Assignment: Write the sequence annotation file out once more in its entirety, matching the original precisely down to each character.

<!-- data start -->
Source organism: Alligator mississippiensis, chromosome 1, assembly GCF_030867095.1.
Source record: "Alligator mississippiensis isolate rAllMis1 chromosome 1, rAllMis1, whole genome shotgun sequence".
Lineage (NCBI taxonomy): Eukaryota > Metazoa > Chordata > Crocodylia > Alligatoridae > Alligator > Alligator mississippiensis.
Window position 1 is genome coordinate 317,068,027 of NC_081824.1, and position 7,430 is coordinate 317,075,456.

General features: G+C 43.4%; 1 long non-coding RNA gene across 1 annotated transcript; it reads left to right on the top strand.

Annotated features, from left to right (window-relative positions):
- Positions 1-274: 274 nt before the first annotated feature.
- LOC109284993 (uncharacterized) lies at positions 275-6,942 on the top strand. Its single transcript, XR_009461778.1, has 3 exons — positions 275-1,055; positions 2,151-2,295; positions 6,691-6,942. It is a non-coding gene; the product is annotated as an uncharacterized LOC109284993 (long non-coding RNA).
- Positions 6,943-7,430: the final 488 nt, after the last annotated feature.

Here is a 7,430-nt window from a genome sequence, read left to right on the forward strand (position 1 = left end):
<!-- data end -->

Source organism: Alligator mississippiensis, chromosome 1, assembly GCF_030867095.1.
Source record: "Alligator mississippiensis isolate rAllMis1 chromosome 1, rAllMis1, whole genome shotgun sequence".
Lineage (NCBI taxonomy): Eukaryota > Metazoa > Chordata > Crocodylia > Alligatoridae > Alligator > Alligator mississippiensis.
Window position 1 is genome coordinate 317,068,027 of NC_081824.1, and position 7,430 is coordinate 317,075,456.

General features: G+C 43.4%; 1 long non-coding RNA gene across 1 annotated transcript; it reads left to right on the top strand.

Annotated features, from left to right (window-relative positions):
- Positions 1-274: 274 nt before the first annotated feature.
- LOC109284993 (uncharacterized) lies at positions 275-6,942 on the top strand. Its single transcript, XR_009461778.1, has 3 exons — positions 275-1,055; positions 2,151-2,295; positions 6,691-6,942. It is a non-coding gene; the product is annotated as an uncharacterized LOC109284993 (long non-coding RNA).
- Positions 6,943-7,430: the final 488 nt, after the last annotated feature.

Here is a 7,430-nt window from a genome sequence, read left to right on the forward strand (position 1 = left end):